Friday's rally in New Delhi may be the biggest demonstration so far of frustration with Prime Minister Narendra Modi and his ruling Bharatiya Janata Party, or BJP. The farmers want Modi to intervene and forgive some of their government loans.
"Down with Modi!" thousands chanted.
India's agriculture sector employs nearly half of India's 1.3 billion people, but it makes up only about 15 percent of the country's economy. Low food prices have depressed rural incomes and farmers are frustrated. They remain a huge voting bloc, and elections are coming in early 2019.
The government of India provides some crop subsidies, but farmers say it's not enough.
In trains and tractors, as many as 100,000 farmers, according to Indian media estimates, arrived in t…

Murder of 12-year-old girl shows human rights in Israel are only for Jews

The asylum-seeker community in Israel is in a state of crisis and its women and teenage girls are paying an increasingly heavy price
By Vered Lee
The murder of 12-year-old Silvana Tsegai in south Tel Aviv has shaken up the Eritrean asylum-seeker community in Israel, but it is far from the first case of a woman being murdered in that community. In November 2010, a 30-year-old pregnant woman was murdered by her partner. In July 2012, 18-year-old Natznet Michael was murdered by her Eritrean partner and in September 2015, a 29-year-old woman was murdered by her 33-year-old partner, Dasbella Havos.
The asylum-seeker community in Israel is in a state of crisis and its women and teenage girls are paying an increasingly heavy price. Women are a minority among the refugees – there are only 7,000 female asylum seekers in Israel. Thirty percent of these were victims of abuse and torture in the Sinai desert, and many of them have suffered sexual harassment at work but don’t report it. Without acce…

The CIA Tortured An Afghan Suspect To Death But Refuses To Say Where His Body Is

By By Rowaida Abdelaziz
October 2002 was the last time Gul Rahman’s family ever saw their father, dead or alive. Little did they realize that the Afghan citizen, who was residing in a refugee camp in Peshwar, Pakistan, at the time with his family, was taken by Central Intelligence officers to a secret prison over 40 miles away near the Afghanistan capital.   It was inside this clandestine facility, also known as the Salt Pit, where Rahman was chained up, interrogated and tortured for three weeks. He was also deprived of food and sleep, made to stand for days and was drenched with freezing water until he showed signs of hypothermia. For the almost the entire time he was held, Rahman was either fully naked, naked below the waist, or naked except for a diaper he wore. Rahman remained in those conditions until he died of hypothermia on Nov. 20, 2002. His body was found early that morning, still shackled, nude from the waist down on the concrete prison floor where temperatures dropped to alm…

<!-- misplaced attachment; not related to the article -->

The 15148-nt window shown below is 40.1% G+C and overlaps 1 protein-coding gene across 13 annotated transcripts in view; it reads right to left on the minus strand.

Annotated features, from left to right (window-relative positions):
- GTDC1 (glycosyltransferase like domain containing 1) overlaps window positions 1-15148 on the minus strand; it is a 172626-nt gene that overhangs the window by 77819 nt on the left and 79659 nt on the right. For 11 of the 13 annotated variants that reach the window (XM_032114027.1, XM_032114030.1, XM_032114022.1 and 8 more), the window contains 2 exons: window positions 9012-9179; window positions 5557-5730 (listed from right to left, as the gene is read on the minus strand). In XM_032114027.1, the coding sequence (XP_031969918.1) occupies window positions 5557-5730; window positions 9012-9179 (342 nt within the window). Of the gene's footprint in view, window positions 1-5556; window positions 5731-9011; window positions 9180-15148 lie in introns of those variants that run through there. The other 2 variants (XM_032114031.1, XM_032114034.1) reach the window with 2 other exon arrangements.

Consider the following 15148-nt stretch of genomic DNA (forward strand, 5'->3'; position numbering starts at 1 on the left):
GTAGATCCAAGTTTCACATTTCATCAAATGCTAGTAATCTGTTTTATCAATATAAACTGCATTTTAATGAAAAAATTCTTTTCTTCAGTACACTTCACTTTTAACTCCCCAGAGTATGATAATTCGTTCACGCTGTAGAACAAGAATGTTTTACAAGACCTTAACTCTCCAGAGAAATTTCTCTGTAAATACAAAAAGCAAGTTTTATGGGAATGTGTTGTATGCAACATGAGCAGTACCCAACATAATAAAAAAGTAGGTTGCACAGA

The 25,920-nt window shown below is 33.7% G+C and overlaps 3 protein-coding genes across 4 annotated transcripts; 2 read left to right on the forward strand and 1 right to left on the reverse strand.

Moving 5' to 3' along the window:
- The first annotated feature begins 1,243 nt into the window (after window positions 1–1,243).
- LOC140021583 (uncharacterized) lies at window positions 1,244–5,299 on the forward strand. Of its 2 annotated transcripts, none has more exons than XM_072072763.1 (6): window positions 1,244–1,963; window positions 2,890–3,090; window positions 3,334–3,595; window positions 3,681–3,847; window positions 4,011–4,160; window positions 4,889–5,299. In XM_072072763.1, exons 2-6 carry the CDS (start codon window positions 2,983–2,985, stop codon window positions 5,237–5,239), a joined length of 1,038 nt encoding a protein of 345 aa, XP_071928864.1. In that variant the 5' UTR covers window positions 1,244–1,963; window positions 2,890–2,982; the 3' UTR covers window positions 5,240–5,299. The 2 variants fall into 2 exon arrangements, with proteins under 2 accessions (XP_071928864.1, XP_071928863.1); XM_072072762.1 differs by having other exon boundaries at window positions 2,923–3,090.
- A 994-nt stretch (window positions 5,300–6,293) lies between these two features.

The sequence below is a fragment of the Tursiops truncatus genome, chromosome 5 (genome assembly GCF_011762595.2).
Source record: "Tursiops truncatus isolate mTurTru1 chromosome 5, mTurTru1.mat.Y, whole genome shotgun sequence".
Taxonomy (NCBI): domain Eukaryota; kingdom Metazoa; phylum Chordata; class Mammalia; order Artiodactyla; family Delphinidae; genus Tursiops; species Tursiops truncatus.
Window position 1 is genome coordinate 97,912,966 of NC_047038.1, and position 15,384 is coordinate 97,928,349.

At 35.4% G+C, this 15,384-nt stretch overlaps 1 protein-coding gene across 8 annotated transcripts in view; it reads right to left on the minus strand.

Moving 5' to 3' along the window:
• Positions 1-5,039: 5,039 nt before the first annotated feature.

Sex, Lies and Videotapes: Is the Trump drama nearing its climax?

By Chauncey DeVega
If Donald Trump's reign were a bad novel, what chapter would we be in? Still near the beginning? Somewhere around the middle? Drawing close to the end?
Wherever the American people and the world may be in this story, it is the stuff of hack writing. It's a genre remix and mashup, a story so simultaneously obvious, yet bizarre and full of intrigue, that it cannot be believed. But it is all so very real.
The Trump-Russia scandal is the driving force in the narrative. Here are some recent developments.

There is international intrigue, corruption and greed. Donald Trump's personal fixer Michael Cohen has pleaded guilty to lying to Congress, admitting that he was a go-between for the president and Russian elites -- conceivably including Vladimir Putin, Russian spies, the Russian mafia and other oligarchs. Cohen did this work while Trump was running for president and even as he became the presumptive Republican nominee. This is the very definition of collusion.…

Israel’s espionage crimes in Gaza and abroad

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By Maureen Clare Murphy
Amnesty International is demanding that Israel’s defense ministry revoke the export license from a company whose spyware has been used in “a series of egregious human rights violations.”
Amnesty said that it intends to pursue legal action over NSO Group Technologies, an Israeli firm whose technology was revealed earlier this year to have been used to hack a phone belonging to one of the rights group’s staffers.
The staff member received a WhatsApp message “with Saudi Arabia-related bait content and carrying links Amnesty International believes are used to distribute and deploy sophisticated mobile spyware,” the rights group stated in August.
More recently, the exiled US intelligence leaker Edward Snowden said that NSO Group’s software was used to track Jamal Khashoggi, the Saudi writer who was killed and dismembered by a hit team at the country’s consulate in Istanbul last month.
The company’s spyware was also installed on the phone of a Saudi dissident living …